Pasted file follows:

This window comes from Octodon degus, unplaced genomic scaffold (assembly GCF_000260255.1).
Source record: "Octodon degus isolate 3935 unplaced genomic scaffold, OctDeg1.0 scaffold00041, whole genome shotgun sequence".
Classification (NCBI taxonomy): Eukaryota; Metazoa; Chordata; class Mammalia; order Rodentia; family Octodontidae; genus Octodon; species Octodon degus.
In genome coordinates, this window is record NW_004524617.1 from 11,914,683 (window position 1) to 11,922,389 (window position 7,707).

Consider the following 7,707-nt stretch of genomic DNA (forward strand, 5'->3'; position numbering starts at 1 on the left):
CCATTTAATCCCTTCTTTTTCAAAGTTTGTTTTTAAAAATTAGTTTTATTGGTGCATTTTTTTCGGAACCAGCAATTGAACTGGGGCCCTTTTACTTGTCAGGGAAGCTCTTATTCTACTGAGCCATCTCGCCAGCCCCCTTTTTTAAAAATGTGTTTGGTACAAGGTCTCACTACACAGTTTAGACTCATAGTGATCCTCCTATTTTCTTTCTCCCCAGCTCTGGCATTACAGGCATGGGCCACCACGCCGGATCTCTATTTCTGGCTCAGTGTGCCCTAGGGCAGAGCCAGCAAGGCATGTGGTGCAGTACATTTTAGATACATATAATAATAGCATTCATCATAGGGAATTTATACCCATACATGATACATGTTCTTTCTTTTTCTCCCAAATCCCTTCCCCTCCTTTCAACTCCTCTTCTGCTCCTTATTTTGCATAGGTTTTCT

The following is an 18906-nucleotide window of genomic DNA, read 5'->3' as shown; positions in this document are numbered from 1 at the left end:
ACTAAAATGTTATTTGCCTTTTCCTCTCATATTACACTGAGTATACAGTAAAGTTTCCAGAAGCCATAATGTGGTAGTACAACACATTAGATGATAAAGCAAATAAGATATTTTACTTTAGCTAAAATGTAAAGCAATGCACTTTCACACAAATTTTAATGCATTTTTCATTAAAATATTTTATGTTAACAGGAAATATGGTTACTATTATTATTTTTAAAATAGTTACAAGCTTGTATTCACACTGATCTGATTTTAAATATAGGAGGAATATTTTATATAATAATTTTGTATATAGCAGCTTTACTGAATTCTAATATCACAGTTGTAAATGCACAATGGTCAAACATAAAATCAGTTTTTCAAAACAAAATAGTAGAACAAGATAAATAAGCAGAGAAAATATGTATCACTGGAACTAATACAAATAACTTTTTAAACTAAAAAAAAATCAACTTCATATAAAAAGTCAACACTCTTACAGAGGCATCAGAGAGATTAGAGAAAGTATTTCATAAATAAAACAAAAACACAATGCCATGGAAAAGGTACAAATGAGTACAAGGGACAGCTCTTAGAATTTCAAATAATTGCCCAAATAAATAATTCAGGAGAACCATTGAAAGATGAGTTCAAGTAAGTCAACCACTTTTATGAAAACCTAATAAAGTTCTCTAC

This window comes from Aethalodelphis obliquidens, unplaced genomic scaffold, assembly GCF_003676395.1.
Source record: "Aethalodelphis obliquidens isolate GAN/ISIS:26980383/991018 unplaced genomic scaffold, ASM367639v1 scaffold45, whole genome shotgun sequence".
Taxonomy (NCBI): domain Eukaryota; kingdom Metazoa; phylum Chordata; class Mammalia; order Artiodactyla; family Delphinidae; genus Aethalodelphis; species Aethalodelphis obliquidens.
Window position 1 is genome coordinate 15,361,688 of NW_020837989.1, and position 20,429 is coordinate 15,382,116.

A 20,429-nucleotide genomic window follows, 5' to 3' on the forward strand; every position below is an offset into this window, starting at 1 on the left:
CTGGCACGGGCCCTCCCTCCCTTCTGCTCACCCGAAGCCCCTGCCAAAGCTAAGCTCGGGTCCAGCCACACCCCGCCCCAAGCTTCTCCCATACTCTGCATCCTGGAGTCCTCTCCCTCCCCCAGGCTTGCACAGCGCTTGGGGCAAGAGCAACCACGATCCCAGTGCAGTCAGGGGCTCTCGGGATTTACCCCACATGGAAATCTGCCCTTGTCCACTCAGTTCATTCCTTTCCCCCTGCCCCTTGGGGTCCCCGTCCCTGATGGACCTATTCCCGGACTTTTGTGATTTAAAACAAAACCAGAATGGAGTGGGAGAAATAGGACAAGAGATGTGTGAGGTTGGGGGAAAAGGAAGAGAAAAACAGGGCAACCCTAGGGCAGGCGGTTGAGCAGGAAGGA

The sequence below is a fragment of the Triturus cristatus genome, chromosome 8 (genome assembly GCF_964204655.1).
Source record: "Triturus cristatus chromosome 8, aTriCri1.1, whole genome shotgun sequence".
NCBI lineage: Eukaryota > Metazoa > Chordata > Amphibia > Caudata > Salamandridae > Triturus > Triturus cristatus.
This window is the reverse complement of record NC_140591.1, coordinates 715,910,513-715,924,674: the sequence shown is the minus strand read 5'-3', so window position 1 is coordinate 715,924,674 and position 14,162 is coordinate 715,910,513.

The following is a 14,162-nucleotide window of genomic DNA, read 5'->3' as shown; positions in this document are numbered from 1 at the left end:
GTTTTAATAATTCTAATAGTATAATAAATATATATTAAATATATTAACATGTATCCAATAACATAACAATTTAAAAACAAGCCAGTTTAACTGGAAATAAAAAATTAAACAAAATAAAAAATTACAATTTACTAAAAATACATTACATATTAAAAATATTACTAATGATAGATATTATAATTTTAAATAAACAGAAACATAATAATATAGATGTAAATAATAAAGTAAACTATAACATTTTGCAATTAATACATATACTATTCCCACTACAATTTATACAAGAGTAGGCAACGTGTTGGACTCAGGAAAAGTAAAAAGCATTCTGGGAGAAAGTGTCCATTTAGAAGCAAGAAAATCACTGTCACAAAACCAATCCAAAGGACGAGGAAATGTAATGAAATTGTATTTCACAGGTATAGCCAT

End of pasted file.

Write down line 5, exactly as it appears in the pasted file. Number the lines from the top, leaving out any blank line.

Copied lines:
Consider the following 7,707-nt stretch of genomic DNA (forward strand, 5'->3'; position numbering starts at 1 on the left):